"Since wards can be 110 degrees with only five beds for 15 children, the quality of the hospital experience is severely poor for patients. This creates a stigma outside the hospital where children are so petrified of hospitalization they hide their symptoms from their parents until they are so critically ill, easily cured illnesses can become fatal, " explained Asher.

This realization led Asher to expand ArtPass. According to their website, they currently have 110 chapters registered, impacted more than 12,000 children, and have determined their educational curriculum to be 93 percent effective. They have made a global impact with their ArtPass Global Ambassadors which allows like-minded individuals to bring ArtPass to their local communities.

artpassinternational.org/global-ambassadors/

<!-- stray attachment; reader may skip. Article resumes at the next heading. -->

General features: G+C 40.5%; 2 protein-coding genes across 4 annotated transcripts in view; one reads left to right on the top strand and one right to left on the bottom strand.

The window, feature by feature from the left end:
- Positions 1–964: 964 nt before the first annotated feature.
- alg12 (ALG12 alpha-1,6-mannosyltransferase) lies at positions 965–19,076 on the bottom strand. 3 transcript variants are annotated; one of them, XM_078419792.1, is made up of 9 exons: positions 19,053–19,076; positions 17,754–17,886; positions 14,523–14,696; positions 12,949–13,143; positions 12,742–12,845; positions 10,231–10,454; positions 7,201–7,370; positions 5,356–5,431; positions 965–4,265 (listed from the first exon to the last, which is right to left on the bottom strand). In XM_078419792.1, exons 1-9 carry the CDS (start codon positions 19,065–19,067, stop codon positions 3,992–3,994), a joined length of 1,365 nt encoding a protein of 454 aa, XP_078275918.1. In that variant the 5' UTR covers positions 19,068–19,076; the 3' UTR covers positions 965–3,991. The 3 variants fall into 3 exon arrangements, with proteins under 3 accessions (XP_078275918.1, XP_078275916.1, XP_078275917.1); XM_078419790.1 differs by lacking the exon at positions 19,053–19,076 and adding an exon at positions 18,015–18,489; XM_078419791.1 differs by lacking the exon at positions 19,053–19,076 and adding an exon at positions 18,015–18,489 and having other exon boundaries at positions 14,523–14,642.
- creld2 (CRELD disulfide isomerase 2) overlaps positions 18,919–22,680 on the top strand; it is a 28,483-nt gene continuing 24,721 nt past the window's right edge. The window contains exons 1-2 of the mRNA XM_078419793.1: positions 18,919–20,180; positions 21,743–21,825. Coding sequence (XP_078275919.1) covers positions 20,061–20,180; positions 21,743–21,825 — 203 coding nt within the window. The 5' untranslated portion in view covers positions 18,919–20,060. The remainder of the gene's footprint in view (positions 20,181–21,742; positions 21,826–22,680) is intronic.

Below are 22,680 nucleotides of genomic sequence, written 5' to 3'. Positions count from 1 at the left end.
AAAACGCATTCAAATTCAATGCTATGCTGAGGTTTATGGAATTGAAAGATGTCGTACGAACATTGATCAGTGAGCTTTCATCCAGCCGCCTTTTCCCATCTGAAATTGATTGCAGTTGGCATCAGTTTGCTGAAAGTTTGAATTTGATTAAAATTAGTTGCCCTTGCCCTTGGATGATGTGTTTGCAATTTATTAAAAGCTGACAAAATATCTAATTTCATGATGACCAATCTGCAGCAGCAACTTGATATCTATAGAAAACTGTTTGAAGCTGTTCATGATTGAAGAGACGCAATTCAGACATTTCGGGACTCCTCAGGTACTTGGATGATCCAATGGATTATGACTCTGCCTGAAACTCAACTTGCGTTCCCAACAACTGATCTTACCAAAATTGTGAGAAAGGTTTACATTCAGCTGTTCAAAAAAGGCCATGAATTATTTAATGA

If you are interested in getting involved with ArtPass there are two ways Asher explained, "First, for every dollar donated, ArtPass can reach one more child. Because every community is so different, we provide mini-grants so chapter leaders can effectively utilize our programs and resources in ways that work for their homes. Additionally, if you're a student who would like to start a chapter of your own, you can apply on our website to become an ArtPass Global Ambassador."

"Based on our current growth rate, by the end of 2018, ArtPass expects to have registered over 175 chapters and have supported 20,000 children. Those numbers should triple by the end of 2019," said Asher. He doesn't take credit for the success. Instead, he cites support from art therapy-based nonprofits, local companies, hospital Child Life Specialists, and even some name brand companies like Taco Bell and T-Mobile. Asher also believes ArtPass has achieved success due to the lack of other organizations focusing on this area of work.